# Northern Illinois University Virtual Renewable Energy Laboratory College of Engineering and Engineering Technology

## Experiment 4: Maximum Power Point Tracking (MPPT) for Photovoltaic Systems

Introduction

From the I-V curve and P-V curve for a PV module in Figure 1, we can identify several important parameters including the open-circuit voltage Voc, and the short-circuit current Isc. The product of the voltage and current is the power delivered by the PV module. The output power is zero at the two ends of the I-V curve because either voltage or current is zero at those points. The maximum power point (MPP) is at the knee of the I-V curve where the product of voltage and current reaches the maximum. In Figure 1, it shows the voltage at maximum power point (MPP) is VR, and the current at MPP is IR. We’d like to have the PV module operate at MPP to extract the highest amount of power from it. Figure 1. I-V curve and P-V curve for a PV module

The I-V characteristics of PV modules will vary with different irradiance and temperature. That means the maximum power point will vary in real time. Figure 2 shows the general MPPT control block diagram. The input of the DC-DC converter is connected to a solar panel. Its output is connected to a load.

The MPPT controller takes feedback from PV voltage VPV, PV current IPV, output voltage VO and current IO from DC-DC converter, then uses different control algorithms to calculate duty cycle for the DC-DC converter. Table 1 shows the feedback signal for the controller. The control algorithm will automatically adjust the duty cycle to move the PV voltage and current to make it operate at the maximum power point, extracting the maximum available power. Figure 2. MPPT control for a solar panel The most commonly used MPPT control algorithms are Perturb and Observe (P&O) and Incremental Conductance.

Perturb and Observe (P&O) control algorithm

The perturb and observe method measures the PV module’s output voltage and current, and then perturbs the operating point to determine the change direction. From the P-V curve in Figure 1, we can see when operating on the left of the MPP, incrementing the voltage increases the power, and decrementing the voltage decreases the power. On the other hand, when operating on the right of the MPP, incrementing the voltage decrease the power, and decrementing the voltage increases the power. Therefore, if there is an increase in power, the subsequent perturbation should be in the same direction to reach the MPP. If there is a decrease in power, the perturbation should reverse direction to reach the MPPT. Figure 3 Shows the flowchart for P&O control algorithm. Table 2 shows how to determine the direction of next perturbation. Figure 3. Perturb and observe control algorithm Incremental Conductance control algorithm

The incremental conductance algorithm is based on the fact that the slope of the P-V curve is zero at the MPP, positive on the left of the MPP, and negative on the right. Flowchart of the incremental conductance control algorithm is shown in Figure 4. Figure 4. Incremental Conductance control algorithm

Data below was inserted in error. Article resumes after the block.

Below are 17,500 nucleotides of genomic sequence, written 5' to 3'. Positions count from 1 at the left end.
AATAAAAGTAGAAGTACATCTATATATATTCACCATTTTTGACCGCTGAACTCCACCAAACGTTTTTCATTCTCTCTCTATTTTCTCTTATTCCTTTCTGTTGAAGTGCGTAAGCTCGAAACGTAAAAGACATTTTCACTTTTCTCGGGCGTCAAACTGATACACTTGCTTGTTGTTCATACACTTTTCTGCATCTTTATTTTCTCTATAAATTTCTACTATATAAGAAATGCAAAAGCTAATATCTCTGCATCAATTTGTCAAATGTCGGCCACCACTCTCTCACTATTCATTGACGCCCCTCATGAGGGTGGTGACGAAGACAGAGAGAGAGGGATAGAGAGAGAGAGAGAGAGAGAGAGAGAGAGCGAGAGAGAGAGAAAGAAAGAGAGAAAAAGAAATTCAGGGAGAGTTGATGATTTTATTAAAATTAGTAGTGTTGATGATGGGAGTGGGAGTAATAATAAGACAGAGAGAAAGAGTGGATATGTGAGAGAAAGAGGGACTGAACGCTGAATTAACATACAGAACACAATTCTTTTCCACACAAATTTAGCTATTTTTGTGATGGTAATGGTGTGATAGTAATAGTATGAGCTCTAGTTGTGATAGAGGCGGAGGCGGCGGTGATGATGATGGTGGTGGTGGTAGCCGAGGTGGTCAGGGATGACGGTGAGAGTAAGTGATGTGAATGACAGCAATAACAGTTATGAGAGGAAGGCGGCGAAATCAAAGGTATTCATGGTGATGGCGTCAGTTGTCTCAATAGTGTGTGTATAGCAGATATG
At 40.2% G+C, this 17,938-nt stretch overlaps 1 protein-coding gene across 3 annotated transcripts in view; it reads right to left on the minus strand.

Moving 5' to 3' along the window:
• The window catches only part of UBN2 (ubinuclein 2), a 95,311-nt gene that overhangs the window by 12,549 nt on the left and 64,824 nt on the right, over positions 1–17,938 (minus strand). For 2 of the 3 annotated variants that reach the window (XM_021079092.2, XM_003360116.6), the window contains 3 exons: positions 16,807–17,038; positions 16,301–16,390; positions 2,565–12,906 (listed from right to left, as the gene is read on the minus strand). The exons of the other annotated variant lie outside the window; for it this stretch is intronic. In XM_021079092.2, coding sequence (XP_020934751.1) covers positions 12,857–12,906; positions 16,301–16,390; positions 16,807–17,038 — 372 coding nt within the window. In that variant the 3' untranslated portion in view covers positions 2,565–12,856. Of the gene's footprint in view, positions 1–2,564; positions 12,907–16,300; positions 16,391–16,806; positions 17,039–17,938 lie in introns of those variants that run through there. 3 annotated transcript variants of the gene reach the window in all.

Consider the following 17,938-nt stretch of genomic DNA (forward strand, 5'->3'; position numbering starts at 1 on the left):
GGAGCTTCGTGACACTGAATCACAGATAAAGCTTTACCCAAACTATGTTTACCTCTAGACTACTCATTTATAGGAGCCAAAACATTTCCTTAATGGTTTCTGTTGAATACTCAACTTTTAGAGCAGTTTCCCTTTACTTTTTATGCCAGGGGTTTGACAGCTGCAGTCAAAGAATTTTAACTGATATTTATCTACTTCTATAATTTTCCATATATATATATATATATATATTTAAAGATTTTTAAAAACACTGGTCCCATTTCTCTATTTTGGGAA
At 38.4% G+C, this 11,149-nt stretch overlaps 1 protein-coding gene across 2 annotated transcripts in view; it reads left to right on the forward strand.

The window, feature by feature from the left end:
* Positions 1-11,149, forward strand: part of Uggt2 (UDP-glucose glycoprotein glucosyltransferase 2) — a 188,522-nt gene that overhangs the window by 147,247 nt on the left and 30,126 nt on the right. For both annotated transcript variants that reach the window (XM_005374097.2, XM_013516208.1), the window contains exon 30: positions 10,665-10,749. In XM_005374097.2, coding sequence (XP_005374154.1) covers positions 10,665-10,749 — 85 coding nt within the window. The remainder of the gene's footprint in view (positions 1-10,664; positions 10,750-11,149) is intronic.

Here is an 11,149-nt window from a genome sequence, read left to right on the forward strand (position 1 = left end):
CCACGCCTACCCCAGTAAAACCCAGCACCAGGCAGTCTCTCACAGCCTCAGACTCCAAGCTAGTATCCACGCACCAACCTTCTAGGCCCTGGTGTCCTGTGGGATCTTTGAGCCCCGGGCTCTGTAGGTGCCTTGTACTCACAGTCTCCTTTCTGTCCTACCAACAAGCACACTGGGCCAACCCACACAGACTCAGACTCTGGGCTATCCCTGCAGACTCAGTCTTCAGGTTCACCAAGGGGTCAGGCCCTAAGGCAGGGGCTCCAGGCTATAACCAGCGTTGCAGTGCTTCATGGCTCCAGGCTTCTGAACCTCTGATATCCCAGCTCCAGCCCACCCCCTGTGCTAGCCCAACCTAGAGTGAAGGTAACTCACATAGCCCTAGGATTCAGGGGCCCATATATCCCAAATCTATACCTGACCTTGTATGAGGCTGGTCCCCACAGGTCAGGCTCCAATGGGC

1. Maximum power point for PV
2. Feedback control for maximum power point tracking (MPPT)
3. MPPT controller algorithms
4. Operation of MPPT control
• Solar Panel
• DC-DC converter
• Rechargeable Battery
• Controller
(A) Maximum Power Point Tracking (Block Diagram)
1. Connect the blocks for MPPT control.
(B) Maximum Power Point Tracking (Flowcharts)
1. Complete the flowchart for Perturb & Observe (P&O) control algorithm for MPPT.
2. Complete the flowchart for Incremental Conductance control algorithm for MPPT.
(C) Maximum Power Point Tracking (Control)
1. Give the value of 1000 W/m2 to irradiation, and value of 25 ℃ to temperature.
2. Start the MPPT control. Observe the solar panel’s output voltage, current and power.
3. Plot the IV curve and identify the maximum power point on the IV and PV curve.
4. Compare the voltage, current and power from the MPPT control with the values of maximum power point on IV and PV curve.
5. Repeat the MPPT control for irradiation from 800 to 1200 W/m2 with an interval of 100 W/m2
6. Verify the MPPT control is able to reach the maximum power point when irradiation changes.
(A) Maximum Power Point Tracking (Block Diagram)
1. Display the block diagram for MPPT control.
(B) Maximum Power Point Tracking (Flowcharts)
1. Display the flowchart for Perturb & Observe control algorithm for MPPT

2. Display the flowchart for Incremental Conductance control algorithm for MPPT
(C) Maximum Power Point Tracking (Control)
1. Display the IV and PV curve with each irradiation. Mark the maximum power point on the curve.
2. Display the output voltage, current and power for MPPT control. Compare with the maximum power point on the IV curve, and verify if the MPPT controller can operate the solar panel at the maximum power point for each irradiation.

Virtual Renewable Energy Laboratory

Principal Investigator:
Liping Guo, Ph.D.
815-753-1350
lguo@niu.edu

Co-Principal Investigator:
Andrew W. Otieno, Ph.D.
815-753-1754
otieno@niu.edu

The project is funded by the
National Science Foundation

Improving Undergraduate STEM Education program (DUE-1712146) from June 2017 to May 2020.